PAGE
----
astapor

Men’s Lives Have Meaning, Part 3: Fires Everywhere

Series so far here

“Oh, my sweet summer child. What do you know of fear?”

There are places in the world of ASOIAF where Metropolis is revealed as Moloch, where the horror takes on a hideous cosmic tinge, where curses are real. Harrenhal is one, of course, and the Nightfort is another. 

But I feel there’s one often left off the list. 

“Bricks and blood built Astapor,” Whitebeard murmured at her side, “and bricks and blood her people.” 

“What is that?” Dany asked him, curious. 

“An old rhyme a maester taught me, when I was a boy. I never knew how true it was. The bricks of Astapor are red with the blood of the slaves who make them.”

Astapor is hell. This is made nigh-explicit by the very first sentence set there:

In the center of the Plaza of Pride stood a red brick fountain whose waters smelled of brimstone, and in the center of the fountain a monstrous harpy made of hammered bronze.  

Indeed, when we’re introduced to the Red City, it’s a sprawling charnel house dedicated to unspeakable abuses, GRRM framing its elites as human-shaped ticks grown fat on blood. Hell is a market in human suffering, in which pain is the core of the advertising. 

“We give each boy a puppy on the day that he is cut. At the end of the first year, he is required to strangle it. Any who cannot are killed, and fed to the surviving dogs. It makes for a good strong lesson, we find.”

He stopped before a thickset man who had the look of Lhazar about him and brought his whip up sharply, laying a line of blood across one copper cheek. The eunuch blinked, and stood there, bleeding. “Would you like another?” asked Kraznys. 

“If it please your worship.” 

“To win his spiked cap, an Unsullied must go to the slave marts with a silver mark, find some wailing newborn, and kill it before its mother’s eyes. In this way, we make certain that there is no weakness left in them.” 

Kraznys moved to the next eunuch in line, a towering youth with the blue eyes and flaxen hair of Lys. “Your sword,” he said. The eunuch knelt, unsheathed the blade, and offered it up hilt first. It was a shortsword, made more for stabbing than for slashing, but the edge looked razor sharp. “Stand,” Kraznys commanded. 

“Your worship.” The eunuch stood, and Kraznys mo Nakloz slid the sword slowly up his torso, leaving a thin red line across his belly and between his ribs. Then he jabbed the swordpoint in beneath a wide pink nipple and began to work it back and forth.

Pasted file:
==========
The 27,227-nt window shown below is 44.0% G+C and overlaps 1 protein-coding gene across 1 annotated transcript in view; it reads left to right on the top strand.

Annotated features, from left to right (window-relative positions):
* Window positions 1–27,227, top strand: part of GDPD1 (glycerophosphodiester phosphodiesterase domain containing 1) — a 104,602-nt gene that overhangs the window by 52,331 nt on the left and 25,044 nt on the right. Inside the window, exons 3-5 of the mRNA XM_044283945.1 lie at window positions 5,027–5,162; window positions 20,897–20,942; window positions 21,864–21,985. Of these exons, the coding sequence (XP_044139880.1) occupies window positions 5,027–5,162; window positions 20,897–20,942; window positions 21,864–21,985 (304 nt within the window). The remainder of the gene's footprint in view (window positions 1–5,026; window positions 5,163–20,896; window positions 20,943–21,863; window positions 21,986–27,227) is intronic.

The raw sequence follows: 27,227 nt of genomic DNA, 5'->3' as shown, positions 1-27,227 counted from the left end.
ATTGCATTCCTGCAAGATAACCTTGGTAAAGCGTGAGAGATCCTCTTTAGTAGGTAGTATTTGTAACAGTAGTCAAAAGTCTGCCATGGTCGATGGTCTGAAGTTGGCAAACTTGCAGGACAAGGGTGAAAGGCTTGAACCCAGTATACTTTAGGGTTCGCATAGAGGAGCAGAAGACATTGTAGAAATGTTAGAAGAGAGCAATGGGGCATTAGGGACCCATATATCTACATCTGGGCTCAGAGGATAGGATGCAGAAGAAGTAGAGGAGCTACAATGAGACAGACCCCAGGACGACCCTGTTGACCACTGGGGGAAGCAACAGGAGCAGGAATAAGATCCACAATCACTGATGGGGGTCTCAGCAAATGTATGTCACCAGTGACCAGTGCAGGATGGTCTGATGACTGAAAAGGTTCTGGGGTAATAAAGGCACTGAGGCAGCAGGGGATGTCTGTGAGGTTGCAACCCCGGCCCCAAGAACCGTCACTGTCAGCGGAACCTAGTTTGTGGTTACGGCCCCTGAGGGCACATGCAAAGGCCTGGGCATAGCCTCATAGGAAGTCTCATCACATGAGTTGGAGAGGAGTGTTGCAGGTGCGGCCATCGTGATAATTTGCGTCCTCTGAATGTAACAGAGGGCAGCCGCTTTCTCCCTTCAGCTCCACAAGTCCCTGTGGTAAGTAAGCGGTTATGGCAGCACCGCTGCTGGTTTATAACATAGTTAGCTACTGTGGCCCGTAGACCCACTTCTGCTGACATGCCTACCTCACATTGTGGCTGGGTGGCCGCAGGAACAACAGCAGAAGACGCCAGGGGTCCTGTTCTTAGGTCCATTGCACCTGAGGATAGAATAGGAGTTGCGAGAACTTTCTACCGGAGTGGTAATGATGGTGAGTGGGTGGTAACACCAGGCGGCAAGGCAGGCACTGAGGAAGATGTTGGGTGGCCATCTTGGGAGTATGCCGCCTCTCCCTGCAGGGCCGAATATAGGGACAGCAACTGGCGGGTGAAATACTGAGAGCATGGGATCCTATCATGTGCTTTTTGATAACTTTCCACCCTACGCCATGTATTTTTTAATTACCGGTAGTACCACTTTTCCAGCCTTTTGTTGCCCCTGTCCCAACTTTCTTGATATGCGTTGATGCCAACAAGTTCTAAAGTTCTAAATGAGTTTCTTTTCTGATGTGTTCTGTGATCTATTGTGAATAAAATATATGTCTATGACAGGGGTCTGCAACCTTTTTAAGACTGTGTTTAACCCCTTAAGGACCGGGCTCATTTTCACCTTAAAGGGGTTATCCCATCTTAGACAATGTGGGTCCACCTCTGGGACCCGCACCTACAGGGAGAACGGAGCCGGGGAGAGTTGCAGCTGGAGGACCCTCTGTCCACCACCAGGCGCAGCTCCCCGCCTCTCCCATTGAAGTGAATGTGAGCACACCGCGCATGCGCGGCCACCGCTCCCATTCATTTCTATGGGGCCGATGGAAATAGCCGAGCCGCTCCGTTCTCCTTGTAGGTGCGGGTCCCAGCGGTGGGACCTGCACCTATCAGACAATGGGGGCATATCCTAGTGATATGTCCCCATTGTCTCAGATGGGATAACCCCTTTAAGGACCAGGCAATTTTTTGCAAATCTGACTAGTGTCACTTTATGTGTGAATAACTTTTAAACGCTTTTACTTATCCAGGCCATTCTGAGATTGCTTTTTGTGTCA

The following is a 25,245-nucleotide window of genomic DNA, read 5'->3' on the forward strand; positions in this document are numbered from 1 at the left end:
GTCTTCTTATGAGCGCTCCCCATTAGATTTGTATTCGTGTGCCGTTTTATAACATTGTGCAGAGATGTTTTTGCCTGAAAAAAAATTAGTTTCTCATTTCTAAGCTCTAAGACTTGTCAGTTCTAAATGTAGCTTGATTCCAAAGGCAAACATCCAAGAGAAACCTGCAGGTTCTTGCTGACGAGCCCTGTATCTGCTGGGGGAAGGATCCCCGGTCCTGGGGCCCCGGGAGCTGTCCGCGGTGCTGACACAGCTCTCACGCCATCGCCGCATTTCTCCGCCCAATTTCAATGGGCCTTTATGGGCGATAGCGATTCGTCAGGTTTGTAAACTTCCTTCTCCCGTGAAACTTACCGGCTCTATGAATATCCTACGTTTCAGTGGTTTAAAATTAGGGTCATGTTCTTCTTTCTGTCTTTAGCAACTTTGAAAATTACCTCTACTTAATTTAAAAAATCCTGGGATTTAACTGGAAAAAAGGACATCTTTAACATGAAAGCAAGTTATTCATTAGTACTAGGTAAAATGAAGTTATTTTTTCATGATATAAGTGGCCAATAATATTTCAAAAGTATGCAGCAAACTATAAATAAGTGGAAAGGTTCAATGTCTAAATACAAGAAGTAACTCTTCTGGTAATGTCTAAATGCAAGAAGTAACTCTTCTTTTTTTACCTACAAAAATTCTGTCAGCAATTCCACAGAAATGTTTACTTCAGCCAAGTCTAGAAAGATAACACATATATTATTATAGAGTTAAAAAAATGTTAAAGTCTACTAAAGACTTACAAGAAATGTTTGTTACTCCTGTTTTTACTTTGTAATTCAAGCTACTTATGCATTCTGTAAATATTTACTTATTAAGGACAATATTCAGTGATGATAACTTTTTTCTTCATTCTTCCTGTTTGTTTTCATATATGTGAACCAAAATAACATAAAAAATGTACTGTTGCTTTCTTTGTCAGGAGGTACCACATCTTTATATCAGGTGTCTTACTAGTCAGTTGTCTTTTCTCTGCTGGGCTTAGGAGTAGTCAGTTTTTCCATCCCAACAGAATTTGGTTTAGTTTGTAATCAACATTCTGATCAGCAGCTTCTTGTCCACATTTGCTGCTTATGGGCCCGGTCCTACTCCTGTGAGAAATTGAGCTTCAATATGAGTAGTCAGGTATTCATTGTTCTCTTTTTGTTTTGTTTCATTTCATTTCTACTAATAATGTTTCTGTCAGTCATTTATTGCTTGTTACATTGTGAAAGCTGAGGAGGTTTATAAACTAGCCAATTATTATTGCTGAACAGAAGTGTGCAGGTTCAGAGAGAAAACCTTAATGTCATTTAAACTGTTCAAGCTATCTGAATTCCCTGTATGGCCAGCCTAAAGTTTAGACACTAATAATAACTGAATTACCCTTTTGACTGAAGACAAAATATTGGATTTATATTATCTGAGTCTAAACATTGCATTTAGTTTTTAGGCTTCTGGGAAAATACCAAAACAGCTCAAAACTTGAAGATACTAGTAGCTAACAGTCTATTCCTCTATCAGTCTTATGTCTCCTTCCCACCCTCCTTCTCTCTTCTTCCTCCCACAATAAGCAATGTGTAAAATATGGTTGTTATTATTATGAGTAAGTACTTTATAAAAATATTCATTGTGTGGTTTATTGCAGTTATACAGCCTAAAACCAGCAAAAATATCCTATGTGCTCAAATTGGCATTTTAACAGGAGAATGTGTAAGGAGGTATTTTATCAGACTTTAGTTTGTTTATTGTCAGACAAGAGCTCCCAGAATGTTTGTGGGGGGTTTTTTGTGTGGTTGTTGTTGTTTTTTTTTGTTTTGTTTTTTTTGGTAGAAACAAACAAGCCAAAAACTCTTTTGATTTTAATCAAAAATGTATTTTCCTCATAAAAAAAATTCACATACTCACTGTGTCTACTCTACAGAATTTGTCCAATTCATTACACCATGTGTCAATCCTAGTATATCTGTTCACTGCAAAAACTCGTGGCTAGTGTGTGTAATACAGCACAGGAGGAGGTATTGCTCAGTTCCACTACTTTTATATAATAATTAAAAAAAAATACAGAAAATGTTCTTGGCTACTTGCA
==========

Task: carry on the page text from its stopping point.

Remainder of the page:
“What is he doing?” Dany demanded of the girl, as the blood ran down the man’s chest. 

“Tell the cow to stop her bleating,” said Kraznys, without waiting for the translation. “This will do him no great harm. Men have no need of nipples, eunuchs even less so.” The nipple hung by a thread of skin. He slashed, and sent it tumbling to the bricks, leaving behind a round red eye copiously weeping blood.

“Douquor’s Pit has a fine folly scheduled for the evening. A bear and three small boys. One boy will be rolled in honey, one in blood, and one in rotting fish, and she may wager on which the bear will eat first.” 

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6

“But how can I rule seven kingdoms if I cannot rule a single city? My children need time to heal and learn. My dragons need time to grow and test their wings. And I need the same. I will not let this city go the way of Astapor. I will not let the harpy of Yunkai chain up those I’ve freed all over again. I will not march.”

8

I know that she spent her childhood in exile, impoverished, living on dreams and schemes, running from one city to the next, always fearful, never safe, friendless but for a brother who was by all accounts half-mad … a brother who sold her maidenhood to the Dothraki for the promise of an army. I know that somewhere out upon the grass her dragons hatched, and so did she. I know she is proud. How not? What else was left her but pride? I know she is strong. How not? The Dothraki despise weakness. If Daenerys had been weak, she would have perished with Viserys. I know she is fierce. Astapor, Yunkai, and Meereen are proof enough of that. She has crossed the grasslands and the red waste, survived assassins and conspiracies and fell sorceries, grieved for a brother and a husband and a son, trod the cities of the slavers to dust beneath her dainty sandaled feet.